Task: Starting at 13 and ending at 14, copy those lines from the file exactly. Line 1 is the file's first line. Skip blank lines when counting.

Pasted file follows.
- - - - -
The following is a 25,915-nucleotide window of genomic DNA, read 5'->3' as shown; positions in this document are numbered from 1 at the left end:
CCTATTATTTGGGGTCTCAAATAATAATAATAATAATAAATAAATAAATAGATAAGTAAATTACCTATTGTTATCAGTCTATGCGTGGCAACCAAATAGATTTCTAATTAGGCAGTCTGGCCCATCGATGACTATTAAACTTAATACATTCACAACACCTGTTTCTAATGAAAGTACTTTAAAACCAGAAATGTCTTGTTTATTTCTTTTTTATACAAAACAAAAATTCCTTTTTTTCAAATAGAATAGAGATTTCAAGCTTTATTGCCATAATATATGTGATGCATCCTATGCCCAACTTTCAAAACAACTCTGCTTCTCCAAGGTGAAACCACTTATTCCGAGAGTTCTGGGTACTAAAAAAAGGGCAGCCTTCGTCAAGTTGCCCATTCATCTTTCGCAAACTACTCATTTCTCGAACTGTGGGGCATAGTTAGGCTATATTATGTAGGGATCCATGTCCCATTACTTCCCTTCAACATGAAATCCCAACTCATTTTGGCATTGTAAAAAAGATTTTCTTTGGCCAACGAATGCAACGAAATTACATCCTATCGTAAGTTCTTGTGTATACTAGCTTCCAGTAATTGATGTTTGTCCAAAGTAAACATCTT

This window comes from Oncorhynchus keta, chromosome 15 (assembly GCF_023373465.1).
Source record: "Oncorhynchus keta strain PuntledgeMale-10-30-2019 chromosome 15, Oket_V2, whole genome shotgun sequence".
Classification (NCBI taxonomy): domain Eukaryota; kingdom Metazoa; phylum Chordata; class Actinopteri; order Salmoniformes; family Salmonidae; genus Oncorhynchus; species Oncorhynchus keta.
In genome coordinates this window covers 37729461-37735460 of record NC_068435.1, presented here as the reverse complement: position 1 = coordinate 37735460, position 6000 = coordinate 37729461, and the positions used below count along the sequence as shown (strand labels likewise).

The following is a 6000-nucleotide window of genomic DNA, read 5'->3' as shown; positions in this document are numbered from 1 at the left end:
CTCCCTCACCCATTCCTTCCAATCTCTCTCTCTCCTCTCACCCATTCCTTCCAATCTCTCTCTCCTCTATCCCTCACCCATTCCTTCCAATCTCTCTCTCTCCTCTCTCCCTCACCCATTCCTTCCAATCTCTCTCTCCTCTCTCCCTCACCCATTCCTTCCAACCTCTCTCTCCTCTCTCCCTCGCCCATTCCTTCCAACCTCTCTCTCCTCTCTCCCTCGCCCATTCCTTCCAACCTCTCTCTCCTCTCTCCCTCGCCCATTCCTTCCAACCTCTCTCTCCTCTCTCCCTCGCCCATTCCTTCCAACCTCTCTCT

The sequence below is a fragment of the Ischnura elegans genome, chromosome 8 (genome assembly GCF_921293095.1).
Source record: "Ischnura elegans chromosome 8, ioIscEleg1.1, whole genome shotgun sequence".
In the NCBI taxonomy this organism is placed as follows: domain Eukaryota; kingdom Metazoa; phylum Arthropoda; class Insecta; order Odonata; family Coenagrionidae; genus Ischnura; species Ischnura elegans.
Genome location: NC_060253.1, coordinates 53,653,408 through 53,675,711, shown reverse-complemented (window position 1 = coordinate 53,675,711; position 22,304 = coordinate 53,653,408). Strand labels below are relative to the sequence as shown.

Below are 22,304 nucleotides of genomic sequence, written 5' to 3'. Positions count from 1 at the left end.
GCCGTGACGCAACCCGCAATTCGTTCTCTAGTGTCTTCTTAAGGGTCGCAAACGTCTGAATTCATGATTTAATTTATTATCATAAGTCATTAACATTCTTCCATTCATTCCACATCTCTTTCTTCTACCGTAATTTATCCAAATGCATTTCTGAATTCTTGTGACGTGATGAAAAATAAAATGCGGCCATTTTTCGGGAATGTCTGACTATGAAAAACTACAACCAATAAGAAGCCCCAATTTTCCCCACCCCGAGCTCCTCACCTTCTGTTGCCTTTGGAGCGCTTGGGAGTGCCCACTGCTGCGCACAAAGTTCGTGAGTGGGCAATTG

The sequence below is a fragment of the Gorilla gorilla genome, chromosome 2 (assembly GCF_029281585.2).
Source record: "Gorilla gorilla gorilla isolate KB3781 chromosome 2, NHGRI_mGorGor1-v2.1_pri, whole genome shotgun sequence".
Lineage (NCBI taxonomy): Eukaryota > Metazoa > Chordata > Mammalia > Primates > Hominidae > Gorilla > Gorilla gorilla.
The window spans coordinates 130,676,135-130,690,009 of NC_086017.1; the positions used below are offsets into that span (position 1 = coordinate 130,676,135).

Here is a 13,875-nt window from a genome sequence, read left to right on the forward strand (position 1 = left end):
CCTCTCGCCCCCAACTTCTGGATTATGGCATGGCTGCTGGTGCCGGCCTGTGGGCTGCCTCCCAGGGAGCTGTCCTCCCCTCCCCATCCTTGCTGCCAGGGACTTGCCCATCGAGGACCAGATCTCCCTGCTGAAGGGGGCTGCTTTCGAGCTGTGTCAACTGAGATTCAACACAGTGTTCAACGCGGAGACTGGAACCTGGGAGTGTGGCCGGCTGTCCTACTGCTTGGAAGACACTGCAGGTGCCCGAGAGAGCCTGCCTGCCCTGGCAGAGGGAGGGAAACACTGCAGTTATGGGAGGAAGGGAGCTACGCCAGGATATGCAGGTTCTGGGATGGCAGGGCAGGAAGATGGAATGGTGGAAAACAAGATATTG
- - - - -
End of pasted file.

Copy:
Below are 22,304 nucleotides of genomic sequence, written 5' to 3'. Positions count from 1 at the left end.
GCCGTGACGCAACCCGCAATTCGTTCTCTAGTGTCTTCTTAAGGGTCGCAAACGTCTGAATTCATGATTTAATTTATTATCATAAGTCATTAACATTCTTCCATTCATTCCACATCTCTTTCTTCTACCGTAATTTATCCAAATGCATTTCTGAATTCTTGTGACGTGATGAAAAATAAAATGCGGCCATTTTTCGGGAATGTCTGACTATGAAAAACTACAACCAATAAGAAGCCCCAATTTTCCCCACCCCGAGCTCCTCACCTTCTGTTGCCTTTGGAGCGCTTGGGAGTGCCCACTGCTGCGCACAAAGTTCGTGAGTGGGCAATTG